Posted on March 11, 2024

Mexican Drug Cartels Are Targeting America’s ‘Last Best Place’

Lisa Cavazuti et al., NBC, February 10, 2024

On the evening of March 17, 2020, a former Mexican police officer working for the Sinaloa cartel left his hotel room in Tijuana and walked across the U.S. border into Southern California at 10:09 p.m.

Ricardo Ramos Medina’s first stop was San Diego International Airport, where he picked up a rental car. He drove to a nearby location and met a female drug mule, who handed off a grocery sack filled with methamphetamine. Then he set out on a much longer journey — a 16-hour drive to Montana.

Medina had made the trip a handful of times before, but this time it didn’t go as planned. Before he reached Butte, he was pulled over by state and federal officers. Inside his white Jeep Compass, they found about 2 pounds of pure methamphetamine — enough, authorities said, to supply the entire town of Townsend, Montana (population: 2,150), for multiple days.

The arrest, which was outlined in court papers and in interviews with investigators on the case, helped bring down a drug trafficking ring that federal prosecutors said brought at least 2,000 pounds of meth and 700,000 fentanyl-laced pills into Montana from Mexico over three years.

“Why Montana?” said Chad Anderberg, a Montana Division of Criminal Investigation agent who was one of the lead investigators on the case. “It boiled down to money. He could make so much more profit from drugs he sold here than in any other place.”

Illegal drugs have long flowed from Mexico to the more remote parts of the U.S. But with the rise of fentanyl, cartel associates have pushed more aggressively into Montana, where pills can be sold for 20 times the price they get in urban centers closer to the border, state and federal law enforcement officials said.

Some areas of the state have become awash with drugs, particularly its Indian reservations, where tribal leaders say crime and overdoses are surging.

On some reservations, cartel associates have formed relationships with Indigenous women as a way of establishing themselves within communities to sell drugs, law enforcement officials and tribal leaders said. More frequently, traffickers lure Native Americans into becoming dealers by giving away an initial supply of drugs and turning them into addicts indebted to the cartels.


Cracking down on the drug trade is especially challenging in a state as vast as Montana where law enforcement struggles to police the wide-open spaces and Indian reservations rely on under-funded and short-staffed tribal police forces. On at least one reservation, tribe members formed a vigilante group in a desperate bid to fight drug-related crime.

But Montana authorities have made inroads in the last couple of years. The arrest of the former Mexican police officer was part of a massive bust that ensnared 21 other members of a drug-trafficking ring tied to the Sinaloa cartel, one of the most powerful criminal organizations in the world. And since last April, 26 suspects have been charged in a second federal drug case involving Mexican cartel associates and members of two Native American tribes.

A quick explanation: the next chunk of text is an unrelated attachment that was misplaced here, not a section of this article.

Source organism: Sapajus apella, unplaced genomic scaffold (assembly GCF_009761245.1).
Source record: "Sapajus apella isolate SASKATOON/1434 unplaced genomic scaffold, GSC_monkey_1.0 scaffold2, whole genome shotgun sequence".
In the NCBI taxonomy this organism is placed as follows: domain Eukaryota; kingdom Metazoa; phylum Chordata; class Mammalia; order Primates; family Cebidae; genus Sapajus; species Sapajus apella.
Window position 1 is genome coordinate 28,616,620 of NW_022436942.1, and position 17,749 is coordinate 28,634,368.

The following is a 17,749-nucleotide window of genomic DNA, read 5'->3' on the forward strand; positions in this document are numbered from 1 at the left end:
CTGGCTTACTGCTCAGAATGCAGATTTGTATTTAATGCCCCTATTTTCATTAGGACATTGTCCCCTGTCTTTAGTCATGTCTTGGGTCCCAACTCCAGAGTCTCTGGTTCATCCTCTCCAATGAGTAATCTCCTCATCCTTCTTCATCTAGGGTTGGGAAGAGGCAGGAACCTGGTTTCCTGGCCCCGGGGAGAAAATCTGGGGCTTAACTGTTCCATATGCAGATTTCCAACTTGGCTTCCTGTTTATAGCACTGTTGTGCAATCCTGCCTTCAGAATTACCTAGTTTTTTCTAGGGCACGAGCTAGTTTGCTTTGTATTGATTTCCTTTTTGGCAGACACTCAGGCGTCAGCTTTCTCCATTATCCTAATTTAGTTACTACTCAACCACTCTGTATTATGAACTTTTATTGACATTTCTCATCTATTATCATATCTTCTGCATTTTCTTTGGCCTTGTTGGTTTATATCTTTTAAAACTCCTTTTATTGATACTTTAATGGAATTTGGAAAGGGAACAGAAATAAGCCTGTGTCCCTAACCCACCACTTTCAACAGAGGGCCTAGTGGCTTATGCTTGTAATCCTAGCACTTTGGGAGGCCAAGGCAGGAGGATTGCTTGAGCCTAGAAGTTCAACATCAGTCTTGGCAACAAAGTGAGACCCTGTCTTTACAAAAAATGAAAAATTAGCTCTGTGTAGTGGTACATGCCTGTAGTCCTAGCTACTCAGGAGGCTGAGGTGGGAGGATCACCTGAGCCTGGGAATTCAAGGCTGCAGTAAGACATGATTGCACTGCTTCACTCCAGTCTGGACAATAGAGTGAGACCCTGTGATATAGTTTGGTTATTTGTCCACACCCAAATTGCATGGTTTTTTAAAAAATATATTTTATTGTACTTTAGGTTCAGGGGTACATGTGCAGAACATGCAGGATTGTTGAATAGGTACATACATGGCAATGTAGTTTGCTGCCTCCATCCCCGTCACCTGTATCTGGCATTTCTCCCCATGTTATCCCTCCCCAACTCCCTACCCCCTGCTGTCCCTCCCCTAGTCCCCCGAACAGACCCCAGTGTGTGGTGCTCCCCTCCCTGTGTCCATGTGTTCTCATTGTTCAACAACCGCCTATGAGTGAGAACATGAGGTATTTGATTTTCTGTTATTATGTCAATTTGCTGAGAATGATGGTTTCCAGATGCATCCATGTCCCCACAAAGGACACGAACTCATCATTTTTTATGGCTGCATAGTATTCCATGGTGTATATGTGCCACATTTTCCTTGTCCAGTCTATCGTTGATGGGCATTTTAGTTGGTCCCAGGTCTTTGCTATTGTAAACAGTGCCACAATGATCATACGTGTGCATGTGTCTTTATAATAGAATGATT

“People are surprised,” said Jesse Laslovich, the U.S. attorney for Montana, who has been overseeing the investigations. “You’re as far north as you can get in the United States, and yet we have the cartel here.”


Stacy Zinn spent her first four years with the Drug Enforcement Administration in El Paso, Texas, where she investigated Mexican cartels. She went on to work in Afghanistan and Peru pursuing narcoterrorists and cocaine traffickers. In 2014, the DEA transferred her to Montana and later placed her in charge of its offices in Billings, Great Falls, and Missoula.

“When I was promoted and they said, ‘You’re going to Montana,’ I’m like, ‘Montana? Are there drugs in Montana?’” recalled Zinn, who retired from the DEA in October after 23 years.

The state is sometimes referred to as “the last best place” in America. Its 1.2 million people are spread out across 150,000 square miles of mountains, rivers and mostly rugged terrain.


Zinn was shocked by the scope of the meth problem when she arrived in Montana 10 years ago. But then came the arrival of fentanyl, which is even cheaper to produce and far more deadly.

A counterfeit fentanyl pill that can be made for less than 25 cents in Mexico sells for $3 to $5 in cities like Seattle and Denver where drug markets are more established, but up to $100 in remote parts of Montana. It was one of the few states that hadn’t been a focus of Mexican cartels, Zinn said, but that soon changed.


Between 2017 and 2020, Montana’s opioid overdose death rate almost tripled (from 2.7 deaths per 100,000 residents to 7.3). In the decade leading up to 2020, the rate of overdose deaths among Native Americans was more than twice that of white Montana residents, according to the state Department of Health and Human Services.

In many ways, Indian reservations make for ideal places for a drug operation to set up shop. The communities suffer from high rates of drug addiction and low numbers of law enforcement.


Complicating matters further, the reservations are sovereign nations where local law enforcement is restricted from operating without an agreement with the tribe. Even when agreements are in place, local and state authorities are often barred from arresting tribal members. And the tribal police officers are largely prohibited from arresting outsiders on the reservation.

It adds up to a jurisdictional maze that hampers crime fighting at a time when drugs are ravaging Indian communities, current and former law enforcement officials say.